Either way, Paul walks by, this girl begins to shout at him yet again, and he has had it. And so he heals her – he exorcises the spirit from her not out of compassion or deep concern for her well-being, it seems, but impulsively, because he is just so annoyed. Paul orders this spirit to leave her, and it did. The girl was made well and is in her right mind.
But now, this girl has lost her ability as a fortune teller. She was no longer plugged into the Psychic Friends Network. Rather than being happy that this girl has been made well, they are angry at their loss of income.
And so they have Paul and Silas dragged into court. Their complaint was not that these men had healed the girl and thus deprived them of a lucrative source of income. Instead, they were charged with disturbing the peace and engaging in un-Roman activities. Disturbing the peace is always an easy charge to bring. In the Civil Rights era, marchers were some times beaten and rather than charging those who were responsible for the beatings with assault, the marchers would be charged with disturbing the peace. If they hadn’t been there stirring things up, none of this would have happened.
It isn’t much of a trial. Paul and Silas are charged and the crowd gets worked up. Who did these people think they were? Paul and Silas are beaten with rods and then thrown into prison. They were apparently considered to be a security risk, because they were placed in the innermost cell and their feet were put into stocks.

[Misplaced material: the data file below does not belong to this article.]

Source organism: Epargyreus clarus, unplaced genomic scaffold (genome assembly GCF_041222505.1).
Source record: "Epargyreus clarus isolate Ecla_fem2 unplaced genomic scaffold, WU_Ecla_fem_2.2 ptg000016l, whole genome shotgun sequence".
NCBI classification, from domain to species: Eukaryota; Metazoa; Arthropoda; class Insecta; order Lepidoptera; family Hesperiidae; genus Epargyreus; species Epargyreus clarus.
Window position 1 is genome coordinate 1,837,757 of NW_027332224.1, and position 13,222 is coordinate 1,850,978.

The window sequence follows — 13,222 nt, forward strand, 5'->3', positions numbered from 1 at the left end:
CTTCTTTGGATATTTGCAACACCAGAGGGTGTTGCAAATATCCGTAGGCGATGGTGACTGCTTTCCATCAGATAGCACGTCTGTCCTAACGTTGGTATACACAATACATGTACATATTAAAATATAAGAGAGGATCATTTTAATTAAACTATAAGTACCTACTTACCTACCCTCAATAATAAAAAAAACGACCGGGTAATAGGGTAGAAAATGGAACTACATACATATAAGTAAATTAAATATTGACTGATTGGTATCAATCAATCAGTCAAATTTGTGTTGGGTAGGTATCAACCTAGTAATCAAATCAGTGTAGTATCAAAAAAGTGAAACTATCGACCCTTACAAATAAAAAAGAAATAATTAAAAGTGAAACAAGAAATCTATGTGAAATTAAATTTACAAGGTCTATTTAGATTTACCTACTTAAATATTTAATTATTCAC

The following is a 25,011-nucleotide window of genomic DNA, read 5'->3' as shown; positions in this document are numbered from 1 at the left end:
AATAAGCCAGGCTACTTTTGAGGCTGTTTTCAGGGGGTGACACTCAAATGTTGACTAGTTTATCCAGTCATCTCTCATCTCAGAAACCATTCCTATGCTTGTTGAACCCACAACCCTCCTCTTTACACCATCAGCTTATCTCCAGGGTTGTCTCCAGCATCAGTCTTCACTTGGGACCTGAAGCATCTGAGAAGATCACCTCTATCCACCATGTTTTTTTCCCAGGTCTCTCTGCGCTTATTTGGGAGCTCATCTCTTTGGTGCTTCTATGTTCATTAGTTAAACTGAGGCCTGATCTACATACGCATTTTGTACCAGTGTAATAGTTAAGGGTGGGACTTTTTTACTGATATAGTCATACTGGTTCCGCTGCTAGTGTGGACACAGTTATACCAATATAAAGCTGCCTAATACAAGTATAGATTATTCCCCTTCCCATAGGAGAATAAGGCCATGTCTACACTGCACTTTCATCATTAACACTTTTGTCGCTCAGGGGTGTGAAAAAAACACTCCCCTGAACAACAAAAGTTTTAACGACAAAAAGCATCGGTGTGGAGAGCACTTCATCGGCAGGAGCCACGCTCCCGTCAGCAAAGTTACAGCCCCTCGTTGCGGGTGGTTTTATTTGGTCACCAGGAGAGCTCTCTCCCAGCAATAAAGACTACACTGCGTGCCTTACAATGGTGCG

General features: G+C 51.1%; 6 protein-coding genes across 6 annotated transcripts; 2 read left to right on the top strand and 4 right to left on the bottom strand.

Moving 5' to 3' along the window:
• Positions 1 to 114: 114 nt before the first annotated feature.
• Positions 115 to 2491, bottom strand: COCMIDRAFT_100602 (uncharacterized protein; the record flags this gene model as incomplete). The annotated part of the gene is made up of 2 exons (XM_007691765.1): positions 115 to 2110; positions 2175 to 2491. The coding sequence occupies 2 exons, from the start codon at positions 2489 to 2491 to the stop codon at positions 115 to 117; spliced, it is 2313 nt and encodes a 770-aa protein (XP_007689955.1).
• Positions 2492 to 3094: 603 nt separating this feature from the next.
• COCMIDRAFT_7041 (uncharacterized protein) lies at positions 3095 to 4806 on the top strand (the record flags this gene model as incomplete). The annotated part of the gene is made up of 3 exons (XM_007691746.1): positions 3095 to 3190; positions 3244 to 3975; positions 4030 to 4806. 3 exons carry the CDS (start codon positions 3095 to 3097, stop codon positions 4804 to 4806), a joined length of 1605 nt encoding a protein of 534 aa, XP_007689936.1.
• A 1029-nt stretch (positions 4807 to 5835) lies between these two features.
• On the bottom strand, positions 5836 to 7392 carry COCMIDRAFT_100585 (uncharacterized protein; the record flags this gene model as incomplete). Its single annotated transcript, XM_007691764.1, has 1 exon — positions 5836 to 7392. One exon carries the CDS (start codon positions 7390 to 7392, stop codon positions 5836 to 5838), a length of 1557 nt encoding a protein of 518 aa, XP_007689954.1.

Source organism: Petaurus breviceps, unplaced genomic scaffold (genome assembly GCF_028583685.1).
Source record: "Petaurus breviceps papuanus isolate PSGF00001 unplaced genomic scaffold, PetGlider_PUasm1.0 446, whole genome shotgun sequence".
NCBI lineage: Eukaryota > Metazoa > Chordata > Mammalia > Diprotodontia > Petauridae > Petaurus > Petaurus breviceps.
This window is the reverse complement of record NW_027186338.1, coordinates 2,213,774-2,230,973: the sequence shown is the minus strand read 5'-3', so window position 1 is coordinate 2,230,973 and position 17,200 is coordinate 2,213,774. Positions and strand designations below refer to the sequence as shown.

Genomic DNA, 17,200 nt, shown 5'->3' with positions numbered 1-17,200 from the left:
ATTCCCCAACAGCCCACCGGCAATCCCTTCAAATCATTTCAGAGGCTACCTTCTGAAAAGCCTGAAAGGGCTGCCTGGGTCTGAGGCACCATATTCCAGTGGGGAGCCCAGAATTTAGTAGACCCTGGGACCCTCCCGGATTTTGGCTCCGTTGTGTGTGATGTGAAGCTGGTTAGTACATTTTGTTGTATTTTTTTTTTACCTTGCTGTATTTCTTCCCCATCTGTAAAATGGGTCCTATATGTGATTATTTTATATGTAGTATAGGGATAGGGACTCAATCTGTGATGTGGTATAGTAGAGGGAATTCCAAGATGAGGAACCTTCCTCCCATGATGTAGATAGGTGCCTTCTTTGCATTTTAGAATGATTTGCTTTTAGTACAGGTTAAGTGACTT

They had healed a girl of a spirit that possessed her, and this is what happened. Sometimes you just can’t win. Here we have a good illustration of “no good deed goes unpunished.” You have seen it happen – it’s probably happened to you. You try to do the right thing, and it only gets you into trouble.
The story is told of the man who stood at the gates of heaven when St. Peter stops him and asks what good has he done in his life. And St. Peter adds, “We’re really looking for examples of true greatness.”
The man thought for a minute and said, “I saw a group of skinhead bikers harassing a young woman. I was afraid of what they might do. So I went to the leader and told him to leave her alone or he would have to deal with me. He laughed at me, so I kicked over his bike, told him to back off, and ordered the whole group to get out of town.”
“Wow!” said St. Peter. When did this happen? “Oh, about 3 minutes ago,” he replied.
Sometimes it really does seem true: no good deed goes unpunished. I read that in Cincinnati a pedestrian was prosecuted for slipping a quarter into a parking meter that had expired. The do-gooder faced a hefty fine for her trouble.
If we expect to be rewarded for doing good, we might want to think again. Being rewarded for our thoughtfulness or concern or kindness can’t be our motivation for doing the right thing because chances are, it’s not going to happen.